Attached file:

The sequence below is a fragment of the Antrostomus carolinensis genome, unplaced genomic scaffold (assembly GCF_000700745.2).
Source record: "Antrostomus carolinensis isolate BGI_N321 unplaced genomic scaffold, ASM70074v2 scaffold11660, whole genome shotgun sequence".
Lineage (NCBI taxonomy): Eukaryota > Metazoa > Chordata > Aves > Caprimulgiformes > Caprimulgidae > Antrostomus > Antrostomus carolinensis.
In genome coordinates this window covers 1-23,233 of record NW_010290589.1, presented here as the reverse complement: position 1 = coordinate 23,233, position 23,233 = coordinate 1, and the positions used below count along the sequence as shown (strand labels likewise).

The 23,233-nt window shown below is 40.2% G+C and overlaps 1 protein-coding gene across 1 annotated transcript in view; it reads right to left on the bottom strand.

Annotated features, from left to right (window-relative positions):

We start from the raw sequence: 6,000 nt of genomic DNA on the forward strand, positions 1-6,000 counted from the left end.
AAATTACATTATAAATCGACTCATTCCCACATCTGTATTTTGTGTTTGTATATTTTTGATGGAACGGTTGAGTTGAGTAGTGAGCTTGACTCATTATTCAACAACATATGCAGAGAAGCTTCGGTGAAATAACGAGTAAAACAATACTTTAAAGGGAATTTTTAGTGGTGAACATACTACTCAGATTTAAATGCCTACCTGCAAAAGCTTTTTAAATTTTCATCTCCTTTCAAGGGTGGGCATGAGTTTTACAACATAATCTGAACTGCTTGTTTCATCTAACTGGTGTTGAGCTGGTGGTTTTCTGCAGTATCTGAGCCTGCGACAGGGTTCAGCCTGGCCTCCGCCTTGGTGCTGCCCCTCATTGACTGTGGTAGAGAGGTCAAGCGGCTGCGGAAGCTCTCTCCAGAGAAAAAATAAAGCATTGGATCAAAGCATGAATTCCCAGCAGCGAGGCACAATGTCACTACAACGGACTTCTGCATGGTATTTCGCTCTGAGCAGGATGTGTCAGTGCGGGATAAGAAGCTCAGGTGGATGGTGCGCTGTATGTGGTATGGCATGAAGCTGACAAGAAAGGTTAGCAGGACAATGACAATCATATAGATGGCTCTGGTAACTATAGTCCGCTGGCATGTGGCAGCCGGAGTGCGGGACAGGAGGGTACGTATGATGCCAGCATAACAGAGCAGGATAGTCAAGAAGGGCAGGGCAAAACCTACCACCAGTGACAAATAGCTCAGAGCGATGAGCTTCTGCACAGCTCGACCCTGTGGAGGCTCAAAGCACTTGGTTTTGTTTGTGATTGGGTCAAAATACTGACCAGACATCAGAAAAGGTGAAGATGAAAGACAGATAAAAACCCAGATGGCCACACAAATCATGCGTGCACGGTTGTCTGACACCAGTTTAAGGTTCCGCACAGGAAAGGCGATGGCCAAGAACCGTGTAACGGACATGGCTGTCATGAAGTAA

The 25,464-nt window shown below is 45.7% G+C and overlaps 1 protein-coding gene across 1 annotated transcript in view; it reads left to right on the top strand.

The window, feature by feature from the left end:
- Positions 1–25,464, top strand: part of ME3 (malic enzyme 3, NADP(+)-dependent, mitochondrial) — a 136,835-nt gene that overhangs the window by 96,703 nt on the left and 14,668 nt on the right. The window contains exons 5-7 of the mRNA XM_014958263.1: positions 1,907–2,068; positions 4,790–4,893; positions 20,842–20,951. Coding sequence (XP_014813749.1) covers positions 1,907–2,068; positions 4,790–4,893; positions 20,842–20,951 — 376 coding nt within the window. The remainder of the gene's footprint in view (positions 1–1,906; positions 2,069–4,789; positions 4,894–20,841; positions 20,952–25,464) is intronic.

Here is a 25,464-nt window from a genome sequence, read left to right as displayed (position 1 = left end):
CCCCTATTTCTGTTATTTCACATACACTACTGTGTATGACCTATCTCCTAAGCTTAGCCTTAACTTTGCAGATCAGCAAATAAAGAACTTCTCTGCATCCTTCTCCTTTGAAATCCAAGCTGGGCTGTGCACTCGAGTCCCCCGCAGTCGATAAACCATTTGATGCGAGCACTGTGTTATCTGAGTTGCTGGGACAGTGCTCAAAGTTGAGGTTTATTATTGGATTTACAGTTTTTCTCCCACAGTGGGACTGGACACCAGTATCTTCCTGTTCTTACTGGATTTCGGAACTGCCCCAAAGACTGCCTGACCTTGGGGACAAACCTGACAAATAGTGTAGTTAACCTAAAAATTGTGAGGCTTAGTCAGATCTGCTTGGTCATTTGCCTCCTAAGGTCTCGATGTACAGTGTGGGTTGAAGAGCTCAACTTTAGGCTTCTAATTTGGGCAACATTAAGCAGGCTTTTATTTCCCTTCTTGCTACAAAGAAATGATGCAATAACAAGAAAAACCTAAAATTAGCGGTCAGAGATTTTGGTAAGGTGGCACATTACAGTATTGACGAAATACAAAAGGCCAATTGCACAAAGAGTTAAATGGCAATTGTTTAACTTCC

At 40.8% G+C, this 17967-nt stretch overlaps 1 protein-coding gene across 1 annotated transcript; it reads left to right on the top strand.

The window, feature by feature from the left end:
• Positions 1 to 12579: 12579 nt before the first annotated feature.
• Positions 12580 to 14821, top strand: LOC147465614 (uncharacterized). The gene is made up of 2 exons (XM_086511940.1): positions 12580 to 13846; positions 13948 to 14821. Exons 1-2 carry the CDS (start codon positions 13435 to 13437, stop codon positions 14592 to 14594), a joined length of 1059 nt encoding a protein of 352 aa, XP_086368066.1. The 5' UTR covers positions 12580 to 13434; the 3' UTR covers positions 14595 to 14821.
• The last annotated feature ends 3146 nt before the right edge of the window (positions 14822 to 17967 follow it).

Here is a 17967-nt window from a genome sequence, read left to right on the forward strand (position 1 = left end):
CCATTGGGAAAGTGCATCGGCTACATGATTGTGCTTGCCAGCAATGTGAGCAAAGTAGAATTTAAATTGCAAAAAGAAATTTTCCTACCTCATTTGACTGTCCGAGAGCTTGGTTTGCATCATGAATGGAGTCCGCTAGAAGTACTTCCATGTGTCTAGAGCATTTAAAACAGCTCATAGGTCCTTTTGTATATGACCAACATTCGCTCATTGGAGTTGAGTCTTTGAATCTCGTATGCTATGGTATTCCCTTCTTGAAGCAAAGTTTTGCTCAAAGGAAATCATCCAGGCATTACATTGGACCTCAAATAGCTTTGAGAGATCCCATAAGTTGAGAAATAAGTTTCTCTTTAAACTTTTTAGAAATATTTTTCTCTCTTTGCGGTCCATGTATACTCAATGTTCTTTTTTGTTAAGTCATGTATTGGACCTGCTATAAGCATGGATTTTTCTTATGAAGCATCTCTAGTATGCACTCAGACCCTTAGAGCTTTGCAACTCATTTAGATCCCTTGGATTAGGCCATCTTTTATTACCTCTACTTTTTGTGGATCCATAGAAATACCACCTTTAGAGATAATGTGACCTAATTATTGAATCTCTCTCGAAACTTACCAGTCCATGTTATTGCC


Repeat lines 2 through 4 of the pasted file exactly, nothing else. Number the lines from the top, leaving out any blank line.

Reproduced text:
Source record: "Antrostomus carolinensis isolate BGI_N321 unplaced genomic scaffold, ASM70074v2 scaffold11660, whole genome shotgun sequence".
Lineage (NCBI taxonomy): Eukaryota > Metazoa > Chordata > Aves > Caprimulgiformes > Caprimulgidae > Antrostomus > Antrostomus carolinensis.
In genome coordinates this window covers 1-23,233 of record NW_010290589.1, presented here as the reverse complement: position 1 = coordinate 23,233, position 23,233 = coordinate 1, and the positions used below count along the sequence as shown (strand labels likewise).